TULSA, Oklahoma - Lucille’s, the Round Barn, Pops, and the Blue Whale are just a few of the Historic Route 66 icons attracting visitors from across the world to our state. America's Main Street stretches across eight states with the most miles passing through Oklahoma.

“The first idea was to go for adventure,” said Hafsi Youssef. “Since I was a little kid, I wanted to do the 66 road. So, we have the GPS, we have two maps, we have the internet to find our way.”

That adventure took a couple from Paris, France down the open road of Route 66. They're among a growing trend of foreign travelers driving the historic road.

In fact, 30 percent of the 45,000 visitors to Oklahoma are from other countries.

“This is real America to them, you know, this America before we became generic.” Says Michael Wallis, author of Route 66: The Mother Road. But the highway of leisure began as a highway of necessity.

Built in November 1926 Route 66 connected the east to the west. Oklahoma businessman Cyrus Avery called it the main street of America.

“He became, because of his work, the father of Route 66,” says Wallis.

Avery used the 11th street bridge in Tulsa to convince highway officials to bring the route through Oklahoma.

“He wanted it to go through this town where he had business interests and the state capital.”

Then in 1928, Oklahoman Andy Payne won an endurance race called the Bunion Derby - that helped put the highway on the map. The road was completely paved in 1937 as the trucking industry took off.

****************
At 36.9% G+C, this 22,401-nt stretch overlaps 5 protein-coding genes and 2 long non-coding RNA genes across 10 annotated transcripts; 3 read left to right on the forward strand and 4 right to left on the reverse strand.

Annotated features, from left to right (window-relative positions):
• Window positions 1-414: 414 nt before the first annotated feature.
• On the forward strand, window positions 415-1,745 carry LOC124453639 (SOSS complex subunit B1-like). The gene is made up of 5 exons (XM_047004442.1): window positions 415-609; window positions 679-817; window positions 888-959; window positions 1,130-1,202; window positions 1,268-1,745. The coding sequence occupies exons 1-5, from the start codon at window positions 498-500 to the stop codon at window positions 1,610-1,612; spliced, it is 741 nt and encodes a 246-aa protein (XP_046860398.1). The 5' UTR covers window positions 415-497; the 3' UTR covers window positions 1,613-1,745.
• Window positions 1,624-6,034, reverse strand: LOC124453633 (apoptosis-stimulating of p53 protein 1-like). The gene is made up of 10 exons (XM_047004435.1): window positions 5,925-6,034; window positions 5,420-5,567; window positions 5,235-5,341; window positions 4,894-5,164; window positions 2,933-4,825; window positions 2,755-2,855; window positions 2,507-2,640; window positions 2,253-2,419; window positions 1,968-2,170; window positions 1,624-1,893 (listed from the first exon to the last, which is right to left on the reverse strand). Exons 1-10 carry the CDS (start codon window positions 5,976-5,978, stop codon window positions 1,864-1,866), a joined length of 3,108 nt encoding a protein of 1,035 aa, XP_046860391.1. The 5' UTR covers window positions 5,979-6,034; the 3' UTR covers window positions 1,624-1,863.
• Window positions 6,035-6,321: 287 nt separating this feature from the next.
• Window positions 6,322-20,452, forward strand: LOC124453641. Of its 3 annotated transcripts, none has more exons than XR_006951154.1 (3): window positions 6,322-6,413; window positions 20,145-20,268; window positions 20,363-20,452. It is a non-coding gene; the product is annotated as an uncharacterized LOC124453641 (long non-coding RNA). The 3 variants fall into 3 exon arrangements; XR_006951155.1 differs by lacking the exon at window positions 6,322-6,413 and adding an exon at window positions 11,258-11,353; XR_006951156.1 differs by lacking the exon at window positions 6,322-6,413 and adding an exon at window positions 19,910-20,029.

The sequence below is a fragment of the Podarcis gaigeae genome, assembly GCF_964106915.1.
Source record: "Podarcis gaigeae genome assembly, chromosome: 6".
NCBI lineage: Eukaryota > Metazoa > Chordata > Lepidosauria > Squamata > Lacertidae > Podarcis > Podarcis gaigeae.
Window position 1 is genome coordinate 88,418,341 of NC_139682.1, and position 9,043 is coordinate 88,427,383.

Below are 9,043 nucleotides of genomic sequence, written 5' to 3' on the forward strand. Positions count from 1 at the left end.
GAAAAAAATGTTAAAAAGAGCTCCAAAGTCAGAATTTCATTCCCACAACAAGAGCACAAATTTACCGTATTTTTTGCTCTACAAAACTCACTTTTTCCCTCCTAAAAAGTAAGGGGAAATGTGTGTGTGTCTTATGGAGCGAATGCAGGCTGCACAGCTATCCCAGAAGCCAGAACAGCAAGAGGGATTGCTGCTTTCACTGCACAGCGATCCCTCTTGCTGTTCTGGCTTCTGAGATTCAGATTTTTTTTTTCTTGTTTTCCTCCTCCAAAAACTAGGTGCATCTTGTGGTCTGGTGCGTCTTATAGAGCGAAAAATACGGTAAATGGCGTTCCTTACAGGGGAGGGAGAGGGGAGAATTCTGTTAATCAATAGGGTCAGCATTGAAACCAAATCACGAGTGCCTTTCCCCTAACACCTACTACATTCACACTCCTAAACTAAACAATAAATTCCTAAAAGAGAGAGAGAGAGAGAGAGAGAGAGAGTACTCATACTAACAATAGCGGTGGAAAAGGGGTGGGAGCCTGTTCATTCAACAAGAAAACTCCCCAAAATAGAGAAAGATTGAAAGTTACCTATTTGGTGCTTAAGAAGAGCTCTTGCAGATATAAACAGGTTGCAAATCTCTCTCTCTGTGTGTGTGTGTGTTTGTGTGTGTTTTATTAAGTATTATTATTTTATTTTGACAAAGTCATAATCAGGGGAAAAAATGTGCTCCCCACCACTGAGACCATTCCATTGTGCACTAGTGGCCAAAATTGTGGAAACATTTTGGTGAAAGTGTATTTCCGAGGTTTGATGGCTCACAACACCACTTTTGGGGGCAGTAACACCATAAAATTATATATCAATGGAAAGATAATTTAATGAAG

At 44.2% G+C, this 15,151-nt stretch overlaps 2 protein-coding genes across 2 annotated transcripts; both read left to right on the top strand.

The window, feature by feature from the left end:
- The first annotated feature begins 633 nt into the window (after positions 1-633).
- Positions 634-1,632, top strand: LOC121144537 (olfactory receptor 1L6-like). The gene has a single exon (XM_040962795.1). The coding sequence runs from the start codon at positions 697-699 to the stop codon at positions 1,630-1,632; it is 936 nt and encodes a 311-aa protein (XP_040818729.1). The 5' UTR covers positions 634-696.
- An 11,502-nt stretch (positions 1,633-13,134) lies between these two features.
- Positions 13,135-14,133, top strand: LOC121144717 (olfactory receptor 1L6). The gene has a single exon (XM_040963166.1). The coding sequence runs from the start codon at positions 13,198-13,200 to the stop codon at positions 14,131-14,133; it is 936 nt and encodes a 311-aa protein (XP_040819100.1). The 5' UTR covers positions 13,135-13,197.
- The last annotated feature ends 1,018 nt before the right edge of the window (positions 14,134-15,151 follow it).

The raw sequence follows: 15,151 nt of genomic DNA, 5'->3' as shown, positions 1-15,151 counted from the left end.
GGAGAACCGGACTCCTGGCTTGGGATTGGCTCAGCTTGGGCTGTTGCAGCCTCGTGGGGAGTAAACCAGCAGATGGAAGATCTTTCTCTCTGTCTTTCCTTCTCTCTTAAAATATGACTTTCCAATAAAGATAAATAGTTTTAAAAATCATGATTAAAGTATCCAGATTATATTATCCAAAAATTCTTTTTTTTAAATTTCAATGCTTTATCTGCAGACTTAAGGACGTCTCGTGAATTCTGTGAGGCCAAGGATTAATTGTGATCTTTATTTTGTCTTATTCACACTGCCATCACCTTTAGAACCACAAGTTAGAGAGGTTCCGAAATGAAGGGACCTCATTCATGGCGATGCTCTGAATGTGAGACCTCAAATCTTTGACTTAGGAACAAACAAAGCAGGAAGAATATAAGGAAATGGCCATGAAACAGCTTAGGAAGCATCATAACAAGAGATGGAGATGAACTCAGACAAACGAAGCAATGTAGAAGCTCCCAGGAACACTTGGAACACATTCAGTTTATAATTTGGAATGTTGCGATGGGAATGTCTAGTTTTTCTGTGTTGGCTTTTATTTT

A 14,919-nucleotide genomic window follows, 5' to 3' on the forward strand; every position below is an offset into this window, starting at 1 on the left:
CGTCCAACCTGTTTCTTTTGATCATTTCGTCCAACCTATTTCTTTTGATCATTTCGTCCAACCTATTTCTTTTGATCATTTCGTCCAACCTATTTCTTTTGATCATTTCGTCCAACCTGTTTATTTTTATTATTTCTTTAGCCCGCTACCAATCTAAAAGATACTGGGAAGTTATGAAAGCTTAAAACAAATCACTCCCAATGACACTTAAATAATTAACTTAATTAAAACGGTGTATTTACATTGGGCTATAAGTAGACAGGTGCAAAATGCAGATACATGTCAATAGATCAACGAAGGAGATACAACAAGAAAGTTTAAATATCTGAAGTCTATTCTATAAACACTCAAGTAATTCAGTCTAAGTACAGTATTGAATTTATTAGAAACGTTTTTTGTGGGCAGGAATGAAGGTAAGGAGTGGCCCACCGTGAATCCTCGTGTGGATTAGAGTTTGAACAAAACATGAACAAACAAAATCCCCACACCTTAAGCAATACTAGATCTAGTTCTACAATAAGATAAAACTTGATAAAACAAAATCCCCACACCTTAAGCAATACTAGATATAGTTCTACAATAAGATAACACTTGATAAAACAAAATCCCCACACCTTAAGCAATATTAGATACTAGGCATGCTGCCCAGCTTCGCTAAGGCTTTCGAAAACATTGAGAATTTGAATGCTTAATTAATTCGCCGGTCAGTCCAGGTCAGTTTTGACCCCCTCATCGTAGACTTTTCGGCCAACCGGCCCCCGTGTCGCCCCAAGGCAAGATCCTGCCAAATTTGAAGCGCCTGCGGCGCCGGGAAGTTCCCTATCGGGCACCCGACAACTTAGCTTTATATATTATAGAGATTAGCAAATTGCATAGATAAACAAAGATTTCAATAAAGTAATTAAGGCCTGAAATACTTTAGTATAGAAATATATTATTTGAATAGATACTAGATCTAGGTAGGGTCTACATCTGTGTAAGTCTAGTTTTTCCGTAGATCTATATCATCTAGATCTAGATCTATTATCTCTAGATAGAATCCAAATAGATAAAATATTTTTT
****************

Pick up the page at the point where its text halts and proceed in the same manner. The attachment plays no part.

By the 1950's it became America's vacation road when diners, motels and more gas stations popped up along the way.

“It’s always been a commercial highway, this is about turning a buck, selling you a hand full of postcards, and enchilada platter, a room for the night,” says Wallis

Route 66 gave these small towns life until 1985 when the government decommissioned it and replaced it with 5 interstates. Now, the storied roadway is making a comeback. Historian Jim Ross says the road is still there for anyone who wants to take a ride.

“A lot of people think the route is mostly gone, which is not true, you can still drive 80 to 85 percent of the highway,” says Ross.

“That’s why these attractions whether they’re man-made or natural attractions along the road are so important. Because that’s what seduces people, lures them off the interstate back to the old road.” Says Wallis.

Enticing travelers worldwide to navigate the famous highway and see the many restored iconic stops in Oklahoma.